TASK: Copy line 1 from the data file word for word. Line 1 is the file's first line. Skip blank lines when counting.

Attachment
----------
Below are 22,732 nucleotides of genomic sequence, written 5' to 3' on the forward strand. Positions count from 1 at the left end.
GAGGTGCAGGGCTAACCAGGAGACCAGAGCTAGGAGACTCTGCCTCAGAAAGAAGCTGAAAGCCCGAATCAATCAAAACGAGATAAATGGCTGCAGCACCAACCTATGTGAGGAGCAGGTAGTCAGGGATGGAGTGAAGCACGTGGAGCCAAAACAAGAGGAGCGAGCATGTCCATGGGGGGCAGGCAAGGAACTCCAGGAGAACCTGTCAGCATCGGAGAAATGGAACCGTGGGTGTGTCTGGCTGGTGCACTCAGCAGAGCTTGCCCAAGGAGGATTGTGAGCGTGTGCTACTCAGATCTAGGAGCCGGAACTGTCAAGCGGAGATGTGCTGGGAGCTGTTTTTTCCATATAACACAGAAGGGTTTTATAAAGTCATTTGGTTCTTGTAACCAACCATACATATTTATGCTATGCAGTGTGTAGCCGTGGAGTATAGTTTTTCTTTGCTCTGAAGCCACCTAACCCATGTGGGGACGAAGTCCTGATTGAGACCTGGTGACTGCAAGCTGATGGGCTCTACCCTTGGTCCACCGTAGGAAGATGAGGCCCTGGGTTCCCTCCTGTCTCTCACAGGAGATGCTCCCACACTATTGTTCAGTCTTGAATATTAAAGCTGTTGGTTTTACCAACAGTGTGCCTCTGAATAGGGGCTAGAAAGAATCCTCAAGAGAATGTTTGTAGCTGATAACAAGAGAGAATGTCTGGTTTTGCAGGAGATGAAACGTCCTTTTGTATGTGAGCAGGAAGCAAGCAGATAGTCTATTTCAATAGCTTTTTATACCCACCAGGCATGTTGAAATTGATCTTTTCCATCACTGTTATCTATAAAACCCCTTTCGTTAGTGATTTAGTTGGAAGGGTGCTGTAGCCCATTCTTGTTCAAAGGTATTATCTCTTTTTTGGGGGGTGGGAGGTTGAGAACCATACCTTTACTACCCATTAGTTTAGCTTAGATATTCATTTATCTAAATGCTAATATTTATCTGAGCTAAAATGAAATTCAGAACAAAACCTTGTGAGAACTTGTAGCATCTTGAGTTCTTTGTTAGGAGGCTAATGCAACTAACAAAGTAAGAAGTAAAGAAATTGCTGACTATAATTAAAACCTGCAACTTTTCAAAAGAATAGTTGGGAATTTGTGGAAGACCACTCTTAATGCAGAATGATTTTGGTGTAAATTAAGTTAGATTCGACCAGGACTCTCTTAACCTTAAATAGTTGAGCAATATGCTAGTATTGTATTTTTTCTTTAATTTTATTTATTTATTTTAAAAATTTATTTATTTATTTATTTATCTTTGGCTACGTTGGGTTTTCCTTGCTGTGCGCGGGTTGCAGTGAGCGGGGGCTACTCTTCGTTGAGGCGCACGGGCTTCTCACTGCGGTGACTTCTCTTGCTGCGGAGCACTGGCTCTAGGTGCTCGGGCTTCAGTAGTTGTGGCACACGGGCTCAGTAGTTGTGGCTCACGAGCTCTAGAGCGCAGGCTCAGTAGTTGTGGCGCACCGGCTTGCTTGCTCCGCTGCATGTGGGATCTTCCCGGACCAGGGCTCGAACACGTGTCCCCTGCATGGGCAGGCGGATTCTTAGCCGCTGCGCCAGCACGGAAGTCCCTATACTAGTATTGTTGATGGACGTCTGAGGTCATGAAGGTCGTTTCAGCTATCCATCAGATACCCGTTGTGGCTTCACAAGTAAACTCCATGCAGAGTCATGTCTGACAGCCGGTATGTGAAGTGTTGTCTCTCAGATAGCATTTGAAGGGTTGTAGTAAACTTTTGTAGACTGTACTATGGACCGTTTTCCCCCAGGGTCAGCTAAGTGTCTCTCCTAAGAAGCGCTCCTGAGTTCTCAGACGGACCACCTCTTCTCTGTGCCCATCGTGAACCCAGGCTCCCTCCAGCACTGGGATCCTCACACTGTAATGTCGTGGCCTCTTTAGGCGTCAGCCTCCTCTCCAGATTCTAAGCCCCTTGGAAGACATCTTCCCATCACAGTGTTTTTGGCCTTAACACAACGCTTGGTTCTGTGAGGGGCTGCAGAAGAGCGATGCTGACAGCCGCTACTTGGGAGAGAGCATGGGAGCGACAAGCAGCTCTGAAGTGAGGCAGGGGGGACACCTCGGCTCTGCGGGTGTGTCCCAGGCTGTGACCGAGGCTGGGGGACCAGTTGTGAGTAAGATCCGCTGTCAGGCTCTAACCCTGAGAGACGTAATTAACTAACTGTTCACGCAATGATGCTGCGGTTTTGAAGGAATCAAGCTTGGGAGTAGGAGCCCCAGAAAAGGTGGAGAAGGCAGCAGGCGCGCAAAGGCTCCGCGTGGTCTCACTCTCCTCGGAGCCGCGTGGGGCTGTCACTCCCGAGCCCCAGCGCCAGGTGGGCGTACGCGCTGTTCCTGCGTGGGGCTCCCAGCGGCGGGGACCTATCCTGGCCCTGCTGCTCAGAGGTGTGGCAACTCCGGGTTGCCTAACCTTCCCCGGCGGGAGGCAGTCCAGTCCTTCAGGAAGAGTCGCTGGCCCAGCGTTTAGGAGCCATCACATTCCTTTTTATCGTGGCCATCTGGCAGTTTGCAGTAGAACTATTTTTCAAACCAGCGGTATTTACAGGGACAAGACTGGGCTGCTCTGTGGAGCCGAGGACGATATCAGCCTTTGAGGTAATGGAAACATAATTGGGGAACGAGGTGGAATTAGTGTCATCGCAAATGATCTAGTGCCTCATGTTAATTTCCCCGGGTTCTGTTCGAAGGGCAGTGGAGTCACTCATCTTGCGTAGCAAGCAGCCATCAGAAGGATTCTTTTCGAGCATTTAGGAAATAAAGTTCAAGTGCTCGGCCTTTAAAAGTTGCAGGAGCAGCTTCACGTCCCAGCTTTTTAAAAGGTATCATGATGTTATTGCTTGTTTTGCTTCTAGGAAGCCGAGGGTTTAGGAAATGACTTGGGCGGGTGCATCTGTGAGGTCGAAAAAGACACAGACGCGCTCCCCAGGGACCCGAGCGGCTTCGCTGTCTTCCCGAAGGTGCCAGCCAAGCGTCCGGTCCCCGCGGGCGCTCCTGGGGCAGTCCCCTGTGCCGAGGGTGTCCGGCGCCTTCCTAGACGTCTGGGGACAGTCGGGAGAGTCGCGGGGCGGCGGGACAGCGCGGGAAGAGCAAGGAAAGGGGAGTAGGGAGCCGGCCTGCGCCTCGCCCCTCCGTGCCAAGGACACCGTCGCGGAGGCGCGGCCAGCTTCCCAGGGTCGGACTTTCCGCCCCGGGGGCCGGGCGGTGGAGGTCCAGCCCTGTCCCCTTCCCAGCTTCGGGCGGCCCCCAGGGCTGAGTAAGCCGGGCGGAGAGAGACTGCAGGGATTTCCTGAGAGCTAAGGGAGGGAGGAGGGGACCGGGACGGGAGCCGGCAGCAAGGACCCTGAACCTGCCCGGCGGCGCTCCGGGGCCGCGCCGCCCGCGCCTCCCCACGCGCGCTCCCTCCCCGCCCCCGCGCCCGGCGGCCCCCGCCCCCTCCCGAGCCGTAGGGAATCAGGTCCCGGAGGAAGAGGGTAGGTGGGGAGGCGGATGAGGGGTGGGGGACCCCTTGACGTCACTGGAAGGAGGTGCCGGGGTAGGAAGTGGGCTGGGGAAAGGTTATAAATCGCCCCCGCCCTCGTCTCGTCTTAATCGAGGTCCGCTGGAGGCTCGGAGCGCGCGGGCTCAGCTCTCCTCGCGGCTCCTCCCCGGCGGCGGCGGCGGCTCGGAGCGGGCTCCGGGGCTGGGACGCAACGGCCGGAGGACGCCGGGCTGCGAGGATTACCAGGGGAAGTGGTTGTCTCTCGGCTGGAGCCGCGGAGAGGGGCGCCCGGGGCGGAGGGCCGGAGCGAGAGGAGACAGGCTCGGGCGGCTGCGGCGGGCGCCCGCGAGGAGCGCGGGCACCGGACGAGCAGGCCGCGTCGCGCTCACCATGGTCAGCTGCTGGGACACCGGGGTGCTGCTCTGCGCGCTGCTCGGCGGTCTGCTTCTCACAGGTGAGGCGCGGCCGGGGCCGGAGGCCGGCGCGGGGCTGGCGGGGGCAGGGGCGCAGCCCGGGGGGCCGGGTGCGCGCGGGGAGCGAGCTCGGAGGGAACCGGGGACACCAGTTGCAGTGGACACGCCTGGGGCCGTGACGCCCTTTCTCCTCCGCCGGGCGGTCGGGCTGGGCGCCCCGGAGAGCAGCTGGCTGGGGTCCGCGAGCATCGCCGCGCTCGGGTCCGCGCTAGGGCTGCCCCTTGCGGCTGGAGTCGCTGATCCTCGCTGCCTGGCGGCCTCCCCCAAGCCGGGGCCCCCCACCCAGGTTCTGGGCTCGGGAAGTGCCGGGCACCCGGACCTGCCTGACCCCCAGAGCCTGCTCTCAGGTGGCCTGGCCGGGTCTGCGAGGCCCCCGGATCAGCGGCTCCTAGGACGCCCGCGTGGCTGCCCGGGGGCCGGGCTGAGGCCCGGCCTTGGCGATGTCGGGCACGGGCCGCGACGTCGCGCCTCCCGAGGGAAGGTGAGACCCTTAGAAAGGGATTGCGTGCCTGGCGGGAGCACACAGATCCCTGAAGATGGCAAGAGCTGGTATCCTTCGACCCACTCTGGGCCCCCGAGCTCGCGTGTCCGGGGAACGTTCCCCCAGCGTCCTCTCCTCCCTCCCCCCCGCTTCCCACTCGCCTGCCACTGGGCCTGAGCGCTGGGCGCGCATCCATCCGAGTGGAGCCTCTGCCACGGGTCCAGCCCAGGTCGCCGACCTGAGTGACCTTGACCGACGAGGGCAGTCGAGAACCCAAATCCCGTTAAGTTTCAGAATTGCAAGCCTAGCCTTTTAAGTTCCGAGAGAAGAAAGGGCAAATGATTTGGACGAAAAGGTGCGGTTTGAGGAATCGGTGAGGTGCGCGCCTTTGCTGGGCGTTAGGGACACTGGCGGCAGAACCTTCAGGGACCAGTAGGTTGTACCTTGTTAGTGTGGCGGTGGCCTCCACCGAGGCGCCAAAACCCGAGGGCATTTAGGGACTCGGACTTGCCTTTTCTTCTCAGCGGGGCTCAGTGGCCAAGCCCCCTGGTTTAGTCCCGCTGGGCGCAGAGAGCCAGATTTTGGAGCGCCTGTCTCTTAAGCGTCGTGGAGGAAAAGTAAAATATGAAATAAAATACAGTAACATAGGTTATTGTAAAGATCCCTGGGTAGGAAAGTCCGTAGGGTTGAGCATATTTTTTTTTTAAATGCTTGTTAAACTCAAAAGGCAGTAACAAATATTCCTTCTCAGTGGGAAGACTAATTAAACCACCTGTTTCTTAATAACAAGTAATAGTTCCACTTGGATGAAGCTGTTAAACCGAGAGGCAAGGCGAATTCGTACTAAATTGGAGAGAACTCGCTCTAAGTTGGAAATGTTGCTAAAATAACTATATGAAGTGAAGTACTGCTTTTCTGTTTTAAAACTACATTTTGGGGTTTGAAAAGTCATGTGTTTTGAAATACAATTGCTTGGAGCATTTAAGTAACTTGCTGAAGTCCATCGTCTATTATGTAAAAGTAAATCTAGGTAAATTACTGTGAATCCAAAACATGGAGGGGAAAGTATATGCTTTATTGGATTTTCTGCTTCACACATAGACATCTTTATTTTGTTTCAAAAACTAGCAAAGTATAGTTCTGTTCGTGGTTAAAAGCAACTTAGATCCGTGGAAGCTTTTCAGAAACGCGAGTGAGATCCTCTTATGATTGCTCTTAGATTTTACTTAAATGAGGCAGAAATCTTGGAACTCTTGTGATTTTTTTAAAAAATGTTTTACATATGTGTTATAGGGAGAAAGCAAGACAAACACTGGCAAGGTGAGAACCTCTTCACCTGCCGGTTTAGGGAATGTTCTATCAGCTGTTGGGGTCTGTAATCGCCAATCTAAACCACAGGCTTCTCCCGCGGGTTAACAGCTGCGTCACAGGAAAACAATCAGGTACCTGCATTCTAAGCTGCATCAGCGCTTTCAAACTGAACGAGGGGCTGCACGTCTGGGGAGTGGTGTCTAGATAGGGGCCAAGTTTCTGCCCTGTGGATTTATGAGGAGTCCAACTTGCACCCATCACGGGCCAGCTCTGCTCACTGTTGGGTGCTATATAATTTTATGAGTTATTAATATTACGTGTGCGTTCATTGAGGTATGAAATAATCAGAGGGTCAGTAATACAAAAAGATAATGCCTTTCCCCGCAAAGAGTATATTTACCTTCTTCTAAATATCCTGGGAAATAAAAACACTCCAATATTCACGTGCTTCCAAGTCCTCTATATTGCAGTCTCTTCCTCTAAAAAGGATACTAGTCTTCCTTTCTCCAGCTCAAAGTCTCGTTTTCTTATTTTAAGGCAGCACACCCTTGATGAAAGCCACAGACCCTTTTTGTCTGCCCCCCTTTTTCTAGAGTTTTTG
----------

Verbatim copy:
Below are 22,732 nucleotides of genomic sequence, written 5' to 3' on the forward strand. Positions count from 1 at the left end.